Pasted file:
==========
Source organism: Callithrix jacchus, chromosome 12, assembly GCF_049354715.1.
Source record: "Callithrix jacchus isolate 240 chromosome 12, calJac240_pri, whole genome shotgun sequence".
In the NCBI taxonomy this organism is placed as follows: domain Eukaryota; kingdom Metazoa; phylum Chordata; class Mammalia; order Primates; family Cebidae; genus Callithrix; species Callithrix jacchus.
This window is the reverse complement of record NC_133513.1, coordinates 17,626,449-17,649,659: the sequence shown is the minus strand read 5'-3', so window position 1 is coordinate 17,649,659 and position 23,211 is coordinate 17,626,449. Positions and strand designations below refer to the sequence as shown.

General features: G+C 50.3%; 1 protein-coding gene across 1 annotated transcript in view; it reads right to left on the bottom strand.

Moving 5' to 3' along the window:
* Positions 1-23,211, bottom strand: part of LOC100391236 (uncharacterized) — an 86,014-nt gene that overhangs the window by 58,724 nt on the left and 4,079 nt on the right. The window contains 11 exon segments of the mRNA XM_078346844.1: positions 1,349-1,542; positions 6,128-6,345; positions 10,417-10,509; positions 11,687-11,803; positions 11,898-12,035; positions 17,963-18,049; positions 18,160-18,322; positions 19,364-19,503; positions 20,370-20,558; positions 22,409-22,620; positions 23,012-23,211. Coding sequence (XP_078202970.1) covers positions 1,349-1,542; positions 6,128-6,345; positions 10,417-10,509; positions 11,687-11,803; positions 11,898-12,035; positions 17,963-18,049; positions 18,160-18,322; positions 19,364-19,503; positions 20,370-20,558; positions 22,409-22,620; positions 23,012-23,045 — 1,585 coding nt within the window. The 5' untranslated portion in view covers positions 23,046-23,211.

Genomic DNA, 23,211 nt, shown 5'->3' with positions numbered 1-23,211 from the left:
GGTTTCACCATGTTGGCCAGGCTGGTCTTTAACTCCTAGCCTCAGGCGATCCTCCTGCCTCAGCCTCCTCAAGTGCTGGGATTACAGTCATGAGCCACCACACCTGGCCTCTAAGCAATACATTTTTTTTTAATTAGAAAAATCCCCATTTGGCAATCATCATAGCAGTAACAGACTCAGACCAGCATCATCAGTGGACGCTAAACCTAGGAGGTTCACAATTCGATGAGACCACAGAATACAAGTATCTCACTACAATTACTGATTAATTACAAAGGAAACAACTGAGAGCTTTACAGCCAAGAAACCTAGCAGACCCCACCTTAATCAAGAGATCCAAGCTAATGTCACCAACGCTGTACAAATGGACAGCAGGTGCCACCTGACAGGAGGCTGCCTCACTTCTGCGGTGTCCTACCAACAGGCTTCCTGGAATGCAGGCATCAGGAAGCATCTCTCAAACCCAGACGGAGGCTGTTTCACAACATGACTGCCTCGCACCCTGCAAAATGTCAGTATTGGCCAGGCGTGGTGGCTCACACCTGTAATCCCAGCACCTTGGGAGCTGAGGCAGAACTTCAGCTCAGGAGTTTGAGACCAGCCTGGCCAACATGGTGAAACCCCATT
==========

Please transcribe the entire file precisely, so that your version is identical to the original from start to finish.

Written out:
Source organism: Callithrix jacchus, chromosome 12, assembly GCF_049354715.1.
Source record: "Callithrix jacchus isolate 240 chromosome 12, calJac240_pri, whole genome shotgun sequence".
In the NCBI taxonomy this organism is placed as follows: domain Eukaryota; kingdom Metazoa; phylum Chordata; class Mammalia; order Primates; family Cebidae; genus Callithrix; species Callithrix jacchus.
This window is the reverse complement of record NC_133513.1, coordinates 17,626,449-17,649,659: the sequence shown is the minus strand read 5'-3', so window position 1 is coordinate 17,649,659 and position 23,211 is coordinate 17,626,449. Positions and strand designations below refer to the sequence as shown.

General features: G+C 50.3%; 1 protein-coding gene across 1 annotated transcript in view; it reads right to left on the bottom strand.

Moving 5' to 3' along the window:
* Positions 1-23,211, bottom strand: part of LOC100391236 (uncharacterized) — an 86,014-nt gene that overhangs the window by 58,724 nt on the left and 4,079 nt on the right. The window contains 11 exon segments of the mRNA XM_078346844.1: positions 1,349-1,542; positions 6,128-6,345; positions 10,417-10,509; positions 11,687-11,803; positions 11,898-12,035; positions 17,963-18,049; positions 18,160-18,322; positions 19,364-19,503; positions 20,370-20,558; positions 22,409-22,620; positions 23,012-23,211. Coding sequence (XP_078202970.1) covers positions 1,349-1,542; positions 6,128-6,345; positions 10,417-10,509; positions 11,687-11,803; positions 11,898-12,035; positions 17,963-18,049; positions 18,160-18,322; positions 19,364-19,503; positions 20,370-20,558; positions 22,409-22,620; positions 23,012-23,045 — 1,585 coding nt within the window. The 5' untranslated portion in view covers positions 23,046-23,211.

Genomic DNA, 23,211 nt, shown 5'->3' with positions numbered 1-23,211 from the left:
GGTTTCACCATGTTGGCCAGGCTGGTCTTTAACTCCTAGCCTCAGGCGATCCTCCTGCCTCAGCCTCCTCAAGTGCTGGGATTACAGTCATGAGCCACCACACCTGGCCTCTAAGCAATACATTTTTTTTTAATTAGAAAAATCCCCATTTGGCAATCATCATAGCAGTAACAGACTCAGACCAGCATCATCAGTGGACGCTAAACCTAGGAGGTTCACAATTCGATGAGACCACAGAATACAAGTATCTCACTACAATTACTGATTAATTACAAAGGAAACAACTGAGAGCTTTACAGCCAAGAAACCTAGCAGACCCCACCTTAATCAAGAGATCCAAGCTAATGTCACCAACGCTGTACAAATGGACAGCAGGTGCCACCTGACAGGAGGCTGCCTCACTTCTGCGGTGTCCTACCAACAGGCTTCCTGGAATGCAGGCATCAGGAAGCATCTCTCAAACCCAGACGGAGGCTGTTTCACAACATGACTGCCTCGCACCCTGCAAAATGTCAGTATTGGCCAGGCGTGGTGGCTCACACCTGTAATCCCAGCACCTTGGGAGCTGAGGCAGAACTTCAGCTCAGGAGTTTGAGACCAGCCTGGCCAACATGGTGAAACCCCATT